Connecticut Court Adopts Strict Rule For Harassment Arbitrations

Most state courts in the country follow the approach of the Supreme Court in Eastern Associated Coal Corp. v. United Mine Workers of America, District 17, 531 U.S. 57 (2000), and will uphold an arbitrator’s opinion reinstating a terminated employee unless there is a well-defined public policy expressed through state law that prohibits reinstatement. Connecticut’s courts take a different approach, and look much more to whether the employee’s conduct violated public policy than whether the public policy required the firing of the employee.

Connecticut’s approach was well-demonstrated in a recent case involving a corrections officer for the State Department of Corrections. The officer was fired for sexual harassment. When an arbitrator overturned the discharge, imposing a one-year unpaid suspension in its place, the State challenged the Arbitrator’s award on the grounds that it violated public policy.

The Connecticut Supreme Court agreed with the State, and overturned the Arbitrator’s decision. The Court started by sketching out the legal landscape in a way that suggested it was going to uphold the Arbitrator’s decision: “We must determine whether public policy required the Grievant’s dismissal. In making this determination, we are mindful that the fact that an employee’s misconduct implicates public policy does not require the Arbitrator to defer to the employer’s chosen form of discipline for such misconduct. As the United States Supreme Court has held, an arbitrator is authorized to disagree with the sanction imposed for employee misconduct.

“We also recognize that the fact that there is a strong public policy against certain misconduct does not require an employer to terminate every employee who engages in that misconduct. Rather, we must determine whether the employee’s misconduct was so egregious that it requires nothing less than termination of the employee’s employment so as not to violate public policy.”

The Court’s approach then veered sharply towards the State’s position: “We conclude in the present case that the public policy against sexual harassment in the workplace required the Grievant’s dismissal. The complainant testified in the arbitration proceeding as follows: ‘The Grievant stated to the complainant, ‘Hey homo, it’s about time you came downstairs and stop sucking cock.’ The complainant also testified that six weeks after that when he was in the pharmacy he felt something touch his buttocks, he jumped and turned around and the Grievant had a banana held at his crotch area, and made the statement in front of a witness, ‘he jumped like a girl.’ The complainant went on to testify that at least 30 times the Grievant called him a ‘ripper.’ The complainant didn’t know what that meant, and asked another employee what it meant and was told it meant ‘child molester.’ He confronted the Grievant and asked him to stop making those statements, but the Grievant continued.

“The complainant bought a parrot from another co-worker, the Grievant overheard the conversation and later in the shift asked the complainant, ‘What did you have to do for the bird, give him a blow job.’ The Grievant on other occasions also made comments about the complainant and a co-worker because they lifted weights together, and asked the complainant, ‘What do you guys do there, grab each other’s crank.’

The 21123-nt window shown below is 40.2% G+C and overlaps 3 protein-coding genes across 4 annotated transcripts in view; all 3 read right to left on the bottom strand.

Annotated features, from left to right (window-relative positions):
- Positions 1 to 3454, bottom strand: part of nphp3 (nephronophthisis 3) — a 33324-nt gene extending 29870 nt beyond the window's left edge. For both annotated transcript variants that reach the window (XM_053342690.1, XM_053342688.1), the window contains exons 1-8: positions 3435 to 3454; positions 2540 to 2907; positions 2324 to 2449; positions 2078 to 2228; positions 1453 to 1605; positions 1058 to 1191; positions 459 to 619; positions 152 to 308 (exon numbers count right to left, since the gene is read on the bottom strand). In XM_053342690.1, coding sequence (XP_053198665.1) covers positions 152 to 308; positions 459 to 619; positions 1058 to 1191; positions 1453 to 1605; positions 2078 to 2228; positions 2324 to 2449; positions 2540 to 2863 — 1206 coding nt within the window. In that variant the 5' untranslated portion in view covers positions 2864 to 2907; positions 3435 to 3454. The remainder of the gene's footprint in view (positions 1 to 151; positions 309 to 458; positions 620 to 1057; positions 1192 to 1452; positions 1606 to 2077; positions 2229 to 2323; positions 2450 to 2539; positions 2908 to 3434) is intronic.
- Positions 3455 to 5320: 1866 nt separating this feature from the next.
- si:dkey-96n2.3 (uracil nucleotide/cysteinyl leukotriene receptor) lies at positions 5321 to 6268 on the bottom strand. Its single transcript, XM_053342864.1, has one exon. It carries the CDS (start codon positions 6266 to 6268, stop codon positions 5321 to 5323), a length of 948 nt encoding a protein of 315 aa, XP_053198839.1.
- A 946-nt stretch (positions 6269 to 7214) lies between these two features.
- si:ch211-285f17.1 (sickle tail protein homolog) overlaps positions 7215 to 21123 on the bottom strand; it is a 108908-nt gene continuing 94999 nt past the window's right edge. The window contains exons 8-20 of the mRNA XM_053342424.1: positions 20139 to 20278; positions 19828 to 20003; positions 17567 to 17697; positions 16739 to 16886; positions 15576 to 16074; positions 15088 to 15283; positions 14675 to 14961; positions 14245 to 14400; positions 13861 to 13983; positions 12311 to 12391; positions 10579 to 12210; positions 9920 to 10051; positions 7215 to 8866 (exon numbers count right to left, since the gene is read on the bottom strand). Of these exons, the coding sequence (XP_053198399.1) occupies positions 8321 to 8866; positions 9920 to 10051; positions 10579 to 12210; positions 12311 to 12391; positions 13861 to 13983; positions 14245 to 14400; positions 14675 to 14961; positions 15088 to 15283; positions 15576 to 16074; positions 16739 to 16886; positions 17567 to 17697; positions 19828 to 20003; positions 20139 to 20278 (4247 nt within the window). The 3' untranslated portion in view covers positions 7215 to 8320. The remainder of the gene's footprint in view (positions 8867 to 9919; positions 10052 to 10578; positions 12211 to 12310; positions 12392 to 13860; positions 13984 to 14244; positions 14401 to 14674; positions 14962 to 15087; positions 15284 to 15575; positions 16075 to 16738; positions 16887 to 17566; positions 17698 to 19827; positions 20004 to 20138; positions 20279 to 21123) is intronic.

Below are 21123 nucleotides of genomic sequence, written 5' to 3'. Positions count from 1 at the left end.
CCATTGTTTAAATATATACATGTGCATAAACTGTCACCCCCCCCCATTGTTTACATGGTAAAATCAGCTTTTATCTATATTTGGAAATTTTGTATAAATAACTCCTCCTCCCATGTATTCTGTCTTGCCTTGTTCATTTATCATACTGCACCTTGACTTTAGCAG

“These facts compel the conclusions that the Grievant knowingly violated the State’s public policy against sexual harassment, and that his misconduct was both highly egregious and incorrigible. We also emphasize the undisputed fact that the conduct occurred in a prison in the presence of other employees and inmates, where the need for order, discipline and a culture of mutual respect among employees is particularly acute. Accordingly, we conclude that the public policy against sexual harassment in the workplace required nothing less than the Grievant’s termination. Indeed, if termination was not required to vindicate the public policy against sexual harassment in the workplace under these circumstances, it is difficult to conceive of circumstances where it would be.”

A dissenting justice argued that Connecticut should follow the majority rule in the country with respect to disciplinary arbitration opinions: “While I agree with the majority that Connecticut has a strong public policy against sexual harassment in the workplace, I find no evidence in either our statutes or case law that suggests that this public policy mandates a termination of employment in every instance in which there is a factual finding of sexual harassment and this Court determines that the employee’s misconduct was so egregious that it requires nothing less than termination of the employee’s employment so as not to violate public policy. I also respectfully suggest that another strong public policy must be considered in this matter. It is the public policy of this state to encourage employees to bargain with their employers so that both parties may enter into collective bargaining agreements regarding the parameters of the working conditions and benefits and, when employer-employee disputes under those agreements arise, to favor resolutions reached through the use of arbitration.”

State of Connecticut v. AFSCME, Council 4, 2013 WL 8701238 (Conn. 2013).